Although I haven’t read the cited precedent, I find it highly unlikely that the cases above involved state laws with no penalty for non-compliance.  After all, police powers are rather meaningless if the police have no power to enforce them.

Section 6

In sum, this section amounts to unconstitutionality by virtue of hopelessly confusing federal policy.  The essence of the judge’s conclusion on this section is that it is simply too hard for Arizona police to know what is and isn’t a removable offense, so that “there is a substantial likelihood that officers will wrongfully arrest legal resident aliens.”

Although I find it illogical to say that this law is preempted as opposed to, say, that it is unconstitutionally vague, I find it hard to fault the judge too deeply for her outcome on this point.  From everything I understand, the entire concept of a “removable offense” is, truly, a mess.  Nobody really knows whether or not an offense mandates removal of the alien until the final appellate court has its say.  This is an area where Congress really should step up and add some much needed clarity to the law.


Overall, the quality of the ruling strikes me as being pretty bad.  The key through it all, however, is that the court bought the federal government’s argument of preemption and ran with it to every area of the law where it was necessary to strike the law down.  The ruling, however, leaves open some important questions which should be addressed in a final ruling on the merits at some point in the future.

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Sharia Presents a Liberal’s Paradox

   Posted by: Robert    in Law

Recent legal news has begin to cover a troubling change beginning to play at the edges of American law.  In New Jersey, the state’s court of appeals set aside a shocking ruling from one of the state’s trial courts which would have held that a man who abused and sexually violated his wife because “he was operating under [Islamic religious] his belief that it is, as the husband, his desire to have sex when and whether he wanted to.”  The court of appeals, in no uncertain terms, properly held the trial court’s opinion to be inconsistent with both New Jersey and federal law.  This case, however appropriately it appears to have turned out, appears, to me, to raise a significant problem for the left.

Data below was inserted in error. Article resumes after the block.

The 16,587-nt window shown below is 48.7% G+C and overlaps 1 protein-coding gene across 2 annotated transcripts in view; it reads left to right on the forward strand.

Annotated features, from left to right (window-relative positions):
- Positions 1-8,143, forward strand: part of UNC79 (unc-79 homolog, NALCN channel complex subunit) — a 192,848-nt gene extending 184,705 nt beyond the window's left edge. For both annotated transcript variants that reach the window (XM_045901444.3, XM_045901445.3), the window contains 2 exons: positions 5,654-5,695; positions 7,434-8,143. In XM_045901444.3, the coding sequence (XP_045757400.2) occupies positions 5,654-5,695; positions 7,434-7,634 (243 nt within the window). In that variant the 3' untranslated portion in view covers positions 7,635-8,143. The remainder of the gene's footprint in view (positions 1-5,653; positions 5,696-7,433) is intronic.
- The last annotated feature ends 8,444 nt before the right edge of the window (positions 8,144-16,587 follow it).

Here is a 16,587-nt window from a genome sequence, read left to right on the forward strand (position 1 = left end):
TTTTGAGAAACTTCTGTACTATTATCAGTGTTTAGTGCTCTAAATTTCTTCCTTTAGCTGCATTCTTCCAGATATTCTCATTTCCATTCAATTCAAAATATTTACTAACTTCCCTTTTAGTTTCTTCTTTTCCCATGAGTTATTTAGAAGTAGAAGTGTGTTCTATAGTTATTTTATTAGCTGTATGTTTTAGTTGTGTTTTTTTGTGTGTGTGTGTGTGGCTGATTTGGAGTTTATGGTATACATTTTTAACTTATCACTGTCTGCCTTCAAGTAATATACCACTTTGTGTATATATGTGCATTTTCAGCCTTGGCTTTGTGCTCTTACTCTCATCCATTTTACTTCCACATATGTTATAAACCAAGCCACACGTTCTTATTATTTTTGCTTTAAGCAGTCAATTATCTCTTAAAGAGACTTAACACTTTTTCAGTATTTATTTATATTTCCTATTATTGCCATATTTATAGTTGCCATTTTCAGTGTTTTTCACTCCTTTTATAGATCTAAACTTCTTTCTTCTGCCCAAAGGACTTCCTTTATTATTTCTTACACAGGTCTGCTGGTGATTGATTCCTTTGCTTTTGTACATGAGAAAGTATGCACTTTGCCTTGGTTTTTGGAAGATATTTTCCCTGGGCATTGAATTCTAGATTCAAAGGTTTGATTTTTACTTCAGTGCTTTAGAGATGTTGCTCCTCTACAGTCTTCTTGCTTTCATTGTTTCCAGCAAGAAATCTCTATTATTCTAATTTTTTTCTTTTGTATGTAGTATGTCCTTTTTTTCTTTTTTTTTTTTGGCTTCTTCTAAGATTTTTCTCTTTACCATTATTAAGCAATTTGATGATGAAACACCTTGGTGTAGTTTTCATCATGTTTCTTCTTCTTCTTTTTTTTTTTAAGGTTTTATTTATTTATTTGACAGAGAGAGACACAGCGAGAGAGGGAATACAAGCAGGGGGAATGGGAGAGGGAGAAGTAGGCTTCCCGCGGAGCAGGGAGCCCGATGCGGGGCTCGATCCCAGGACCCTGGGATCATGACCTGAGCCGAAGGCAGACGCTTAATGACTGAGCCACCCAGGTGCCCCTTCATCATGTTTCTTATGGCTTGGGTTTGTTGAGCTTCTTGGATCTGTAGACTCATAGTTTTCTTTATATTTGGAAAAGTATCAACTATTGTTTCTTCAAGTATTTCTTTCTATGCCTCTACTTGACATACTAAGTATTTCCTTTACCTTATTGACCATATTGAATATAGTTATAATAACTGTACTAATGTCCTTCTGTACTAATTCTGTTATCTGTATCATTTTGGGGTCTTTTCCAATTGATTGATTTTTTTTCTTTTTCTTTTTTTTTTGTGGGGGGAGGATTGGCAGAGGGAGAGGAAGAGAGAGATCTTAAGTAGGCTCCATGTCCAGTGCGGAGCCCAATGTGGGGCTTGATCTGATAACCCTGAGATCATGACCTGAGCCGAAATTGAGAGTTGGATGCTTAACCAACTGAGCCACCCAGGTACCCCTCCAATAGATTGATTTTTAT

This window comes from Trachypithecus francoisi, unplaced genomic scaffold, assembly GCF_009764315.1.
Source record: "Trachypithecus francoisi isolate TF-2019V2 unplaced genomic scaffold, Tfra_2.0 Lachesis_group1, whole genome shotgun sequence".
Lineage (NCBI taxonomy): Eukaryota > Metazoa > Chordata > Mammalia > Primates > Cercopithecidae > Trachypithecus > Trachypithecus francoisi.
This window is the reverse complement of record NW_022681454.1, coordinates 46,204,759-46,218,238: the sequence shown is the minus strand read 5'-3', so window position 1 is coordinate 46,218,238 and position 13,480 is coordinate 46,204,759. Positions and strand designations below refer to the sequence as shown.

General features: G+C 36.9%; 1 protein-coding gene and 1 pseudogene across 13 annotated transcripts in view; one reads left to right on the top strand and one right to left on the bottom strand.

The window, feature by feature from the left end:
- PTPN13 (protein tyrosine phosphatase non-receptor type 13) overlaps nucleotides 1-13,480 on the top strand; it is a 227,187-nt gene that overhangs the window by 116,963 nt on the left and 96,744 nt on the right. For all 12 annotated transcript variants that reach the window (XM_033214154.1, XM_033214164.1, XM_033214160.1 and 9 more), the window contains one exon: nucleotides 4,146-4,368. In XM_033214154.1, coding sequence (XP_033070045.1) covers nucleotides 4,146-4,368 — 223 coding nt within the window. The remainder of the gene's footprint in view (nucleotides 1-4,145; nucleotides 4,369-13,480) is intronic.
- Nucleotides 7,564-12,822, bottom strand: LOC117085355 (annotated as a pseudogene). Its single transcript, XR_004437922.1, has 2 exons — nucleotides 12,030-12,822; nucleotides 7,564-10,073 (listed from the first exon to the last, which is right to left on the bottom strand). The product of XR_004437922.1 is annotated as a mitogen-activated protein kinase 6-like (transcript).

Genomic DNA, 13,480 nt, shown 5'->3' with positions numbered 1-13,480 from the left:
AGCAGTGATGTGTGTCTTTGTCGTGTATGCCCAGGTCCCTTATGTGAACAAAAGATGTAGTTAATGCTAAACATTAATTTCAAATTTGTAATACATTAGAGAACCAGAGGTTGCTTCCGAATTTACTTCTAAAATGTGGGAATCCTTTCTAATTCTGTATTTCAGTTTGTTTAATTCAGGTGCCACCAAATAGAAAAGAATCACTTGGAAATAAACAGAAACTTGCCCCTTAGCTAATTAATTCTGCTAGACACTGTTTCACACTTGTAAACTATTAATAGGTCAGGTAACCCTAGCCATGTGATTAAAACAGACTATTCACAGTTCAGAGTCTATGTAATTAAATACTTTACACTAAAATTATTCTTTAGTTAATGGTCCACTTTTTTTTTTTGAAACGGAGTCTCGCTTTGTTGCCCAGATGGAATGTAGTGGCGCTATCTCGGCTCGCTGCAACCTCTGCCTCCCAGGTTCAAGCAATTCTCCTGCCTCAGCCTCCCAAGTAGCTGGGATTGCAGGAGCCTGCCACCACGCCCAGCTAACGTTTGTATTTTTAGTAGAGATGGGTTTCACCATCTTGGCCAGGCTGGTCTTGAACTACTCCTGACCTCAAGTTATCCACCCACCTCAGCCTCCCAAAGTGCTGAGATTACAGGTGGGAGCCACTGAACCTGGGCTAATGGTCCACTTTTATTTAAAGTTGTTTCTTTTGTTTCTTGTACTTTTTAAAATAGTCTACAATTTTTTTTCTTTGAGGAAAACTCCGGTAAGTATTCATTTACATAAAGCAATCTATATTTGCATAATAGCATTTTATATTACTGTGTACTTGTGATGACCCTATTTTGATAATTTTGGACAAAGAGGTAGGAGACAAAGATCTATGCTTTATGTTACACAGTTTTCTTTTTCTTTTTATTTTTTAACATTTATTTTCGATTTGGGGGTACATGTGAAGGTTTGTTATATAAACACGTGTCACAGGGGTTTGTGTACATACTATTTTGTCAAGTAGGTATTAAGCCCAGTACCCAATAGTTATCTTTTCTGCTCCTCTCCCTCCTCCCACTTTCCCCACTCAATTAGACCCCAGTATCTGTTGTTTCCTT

It goes virtually without saying that the interest in merging Sharia law with US law is an exercise being undertaken exclusively by leftists.  Britain, of course, has actual Sharia courts, established as arbitration tribunals, which hear cases and issue rulings which have the force of law.  In other European nations, national courts have occasionally ruled consistent with Sharia principles despite national laws which point in the opposite direction.  France, though they haven’t got Sharia courts, do have a Sharia tax code which aims to deal with some of the peculiarities of Islamic financial management.  The US, so far, has only rogue judges in liberal states.

So far, Sharia courts and Sharia-related court decisions have all been based on one of three general legal categories: probate, equity, and domestic violence.  It is the cases of domestic violence which are most troubling, and the case in New Jersey illustrates precisely why.